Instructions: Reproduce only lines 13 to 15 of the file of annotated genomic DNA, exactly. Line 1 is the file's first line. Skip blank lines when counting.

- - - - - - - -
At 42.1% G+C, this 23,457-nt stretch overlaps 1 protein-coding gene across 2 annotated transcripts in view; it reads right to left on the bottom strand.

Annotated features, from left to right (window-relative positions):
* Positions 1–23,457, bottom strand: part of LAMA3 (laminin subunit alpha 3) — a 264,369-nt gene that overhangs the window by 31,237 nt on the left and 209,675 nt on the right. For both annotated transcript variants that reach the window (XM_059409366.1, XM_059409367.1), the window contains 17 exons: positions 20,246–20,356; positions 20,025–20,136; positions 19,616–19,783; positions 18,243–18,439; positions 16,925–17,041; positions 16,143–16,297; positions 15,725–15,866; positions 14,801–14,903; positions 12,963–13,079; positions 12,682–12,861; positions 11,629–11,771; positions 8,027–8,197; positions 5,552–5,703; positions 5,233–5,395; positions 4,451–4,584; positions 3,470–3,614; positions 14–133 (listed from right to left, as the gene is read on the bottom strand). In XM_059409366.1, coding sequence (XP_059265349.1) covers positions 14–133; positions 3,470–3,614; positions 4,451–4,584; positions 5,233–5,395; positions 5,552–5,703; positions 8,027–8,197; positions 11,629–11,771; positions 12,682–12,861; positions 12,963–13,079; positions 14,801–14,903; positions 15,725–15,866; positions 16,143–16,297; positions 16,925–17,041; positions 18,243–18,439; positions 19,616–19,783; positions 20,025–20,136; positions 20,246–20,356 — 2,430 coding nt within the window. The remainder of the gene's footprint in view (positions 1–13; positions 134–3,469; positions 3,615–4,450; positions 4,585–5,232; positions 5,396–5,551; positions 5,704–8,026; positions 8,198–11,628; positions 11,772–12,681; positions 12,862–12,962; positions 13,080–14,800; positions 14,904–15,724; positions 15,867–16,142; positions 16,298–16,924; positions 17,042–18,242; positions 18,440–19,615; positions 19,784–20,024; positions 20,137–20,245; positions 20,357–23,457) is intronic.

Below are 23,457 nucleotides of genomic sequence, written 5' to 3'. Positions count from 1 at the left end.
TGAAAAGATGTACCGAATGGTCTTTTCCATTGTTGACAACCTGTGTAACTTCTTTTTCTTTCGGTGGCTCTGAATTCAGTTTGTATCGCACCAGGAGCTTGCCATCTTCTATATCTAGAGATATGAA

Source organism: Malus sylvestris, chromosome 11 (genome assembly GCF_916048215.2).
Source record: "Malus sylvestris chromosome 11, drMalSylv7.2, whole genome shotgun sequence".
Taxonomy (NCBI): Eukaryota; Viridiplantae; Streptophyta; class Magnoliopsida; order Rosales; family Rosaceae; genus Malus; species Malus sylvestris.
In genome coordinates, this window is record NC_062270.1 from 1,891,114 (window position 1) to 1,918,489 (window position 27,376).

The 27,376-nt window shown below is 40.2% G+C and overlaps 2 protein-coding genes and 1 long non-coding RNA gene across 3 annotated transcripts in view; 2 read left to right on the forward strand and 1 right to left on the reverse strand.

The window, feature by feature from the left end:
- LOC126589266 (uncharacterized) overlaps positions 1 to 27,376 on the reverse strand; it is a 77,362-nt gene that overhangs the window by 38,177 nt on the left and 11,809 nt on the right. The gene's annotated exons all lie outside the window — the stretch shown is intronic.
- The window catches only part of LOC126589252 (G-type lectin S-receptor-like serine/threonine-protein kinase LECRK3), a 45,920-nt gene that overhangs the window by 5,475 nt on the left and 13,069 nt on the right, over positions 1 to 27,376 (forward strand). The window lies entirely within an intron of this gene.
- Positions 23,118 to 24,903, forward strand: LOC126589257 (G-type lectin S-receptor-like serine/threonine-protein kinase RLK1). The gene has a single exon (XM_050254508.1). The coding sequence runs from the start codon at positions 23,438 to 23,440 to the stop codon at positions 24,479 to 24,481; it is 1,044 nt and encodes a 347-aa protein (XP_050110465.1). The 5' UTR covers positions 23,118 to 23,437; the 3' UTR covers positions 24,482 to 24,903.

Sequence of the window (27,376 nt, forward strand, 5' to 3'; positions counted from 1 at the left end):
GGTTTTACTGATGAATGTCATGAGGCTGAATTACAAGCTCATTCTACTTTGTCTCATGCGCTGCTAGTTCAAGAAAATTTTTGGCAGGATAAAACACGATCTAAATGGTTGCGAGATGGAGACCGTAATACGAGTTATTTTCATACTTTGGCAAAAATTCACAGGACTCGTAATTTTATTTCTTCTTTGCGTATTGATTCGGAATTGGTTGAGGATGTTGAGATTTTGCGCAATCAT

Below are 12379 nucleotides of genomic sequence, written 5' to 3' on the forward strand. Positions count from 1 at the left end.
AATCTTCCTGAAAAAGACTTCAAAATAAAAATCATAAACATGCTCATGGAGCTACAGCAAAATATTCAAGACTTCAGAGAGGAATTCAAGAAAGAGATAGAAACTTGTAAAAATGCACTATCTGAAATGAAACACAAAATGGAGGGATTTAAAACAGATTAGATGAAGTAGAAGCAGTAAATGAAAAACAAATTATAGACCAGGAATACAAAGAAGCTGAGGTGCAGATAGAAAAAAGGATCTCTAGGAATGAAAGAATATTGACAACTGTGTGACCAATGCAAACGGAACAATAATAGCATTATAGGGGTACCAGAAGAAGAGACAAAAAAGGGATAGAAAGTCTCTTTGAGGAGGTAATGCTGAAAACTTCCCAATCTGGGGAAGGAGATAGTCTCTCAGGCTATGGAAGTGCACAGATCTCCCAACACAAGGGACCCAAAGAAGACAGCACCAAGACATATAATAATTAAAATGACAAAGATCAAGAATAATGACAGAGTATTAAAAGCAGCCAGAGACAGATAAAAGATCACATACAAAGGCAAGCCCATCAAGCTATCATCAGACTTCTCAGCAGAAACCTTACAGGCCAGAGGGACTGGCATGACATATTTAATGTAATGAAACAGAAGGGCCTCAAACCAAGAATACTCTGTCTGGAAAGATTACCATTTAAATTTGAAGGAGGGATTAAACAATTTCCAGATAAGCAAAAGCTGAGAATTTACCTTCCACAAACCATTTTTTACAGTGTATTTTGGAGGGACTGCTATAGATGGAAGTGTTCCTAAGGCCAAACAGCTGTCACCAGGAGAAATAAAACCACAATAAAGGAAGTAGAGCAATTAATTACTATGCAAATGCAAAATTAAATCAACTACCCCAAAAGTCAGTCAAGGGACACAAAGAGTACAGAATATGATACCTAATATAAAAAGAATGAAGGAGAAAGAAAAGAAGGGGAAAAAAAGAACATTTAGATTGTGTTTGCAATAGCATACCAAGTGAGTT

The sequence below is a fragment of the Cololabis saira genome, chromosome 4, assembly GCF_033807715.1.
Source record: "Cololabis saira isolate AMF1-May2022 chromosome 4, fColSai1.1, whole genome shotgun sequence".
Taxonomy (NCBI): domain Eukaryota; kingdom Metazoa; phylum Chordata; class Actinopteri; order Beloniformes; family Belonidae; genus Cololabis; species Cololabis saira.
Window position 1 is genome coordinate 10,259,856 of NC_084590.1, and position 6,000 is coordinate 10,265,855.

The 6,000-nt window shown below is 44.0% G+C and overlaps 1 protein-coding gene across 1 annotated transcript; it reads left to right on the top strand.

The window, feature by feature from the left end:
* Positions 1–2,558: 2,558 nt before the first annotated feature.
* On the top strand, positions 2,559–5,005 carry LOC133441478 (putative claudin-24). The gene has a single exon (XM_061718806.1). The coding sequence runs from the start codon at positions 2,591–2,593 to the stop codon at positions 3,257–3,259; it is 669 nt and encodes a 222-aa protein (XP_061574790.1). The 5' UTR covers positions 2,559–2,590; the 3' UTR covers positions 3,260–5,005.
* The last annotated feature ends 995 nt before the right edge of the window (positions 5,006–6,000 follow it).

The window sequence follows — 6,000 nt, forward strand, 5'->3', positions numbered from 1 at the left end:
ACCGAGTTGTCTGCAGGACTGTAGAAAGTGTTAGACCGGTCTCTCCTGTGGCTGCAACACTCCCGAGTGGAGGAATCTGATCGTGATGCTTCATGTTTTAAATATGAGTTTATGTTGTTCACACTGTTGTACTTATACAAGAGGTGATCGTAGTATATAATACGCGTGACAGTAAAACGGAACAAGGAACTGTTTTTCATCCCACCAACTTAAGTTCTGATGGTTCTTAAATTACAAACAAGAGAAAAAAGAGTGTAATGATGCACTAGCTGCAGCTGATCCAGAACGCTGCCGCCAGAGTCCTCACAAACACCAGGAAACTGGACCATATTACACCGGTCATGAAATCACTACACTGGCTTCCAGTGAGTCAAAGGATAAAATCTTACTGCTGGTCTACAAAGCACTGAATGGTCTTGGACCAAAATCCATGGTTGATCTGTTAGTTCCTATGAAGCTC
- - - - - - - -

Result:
- The window catches only part of LOC126589252 (G-type lectin S-receptor-like serine/threonine-protein kinase LECRK3), a 45,920-nt gene that overhangs the window by 5,475 nt on the left and 13,069 nt on the right, over positions 1 to 27,376 (forward strand). The window lies entirely within an intron of this gene.
- Positions 23,118 to 24,903, forward strand: LOC126589257 (G-type lectin S-receptor-like serine/threonine-protein kinase RLK1). The gene has a single exon (XM_050254508.1). The coding sequence runs from the start codon at positions 23,438 to 23,440 to the stop codon at positions 24,479 to 24,481; it is 1,044 nt and encodes a 347-aa protein (XP_050110465.1). The 5' UTR covers positions 23,118 to 23,437; the 3' UTR covers positions 24,482 to 24,903.

Sequence of the window (27,376 nt, forward strand, 5' to 3'; positions counted from 1 at the left end):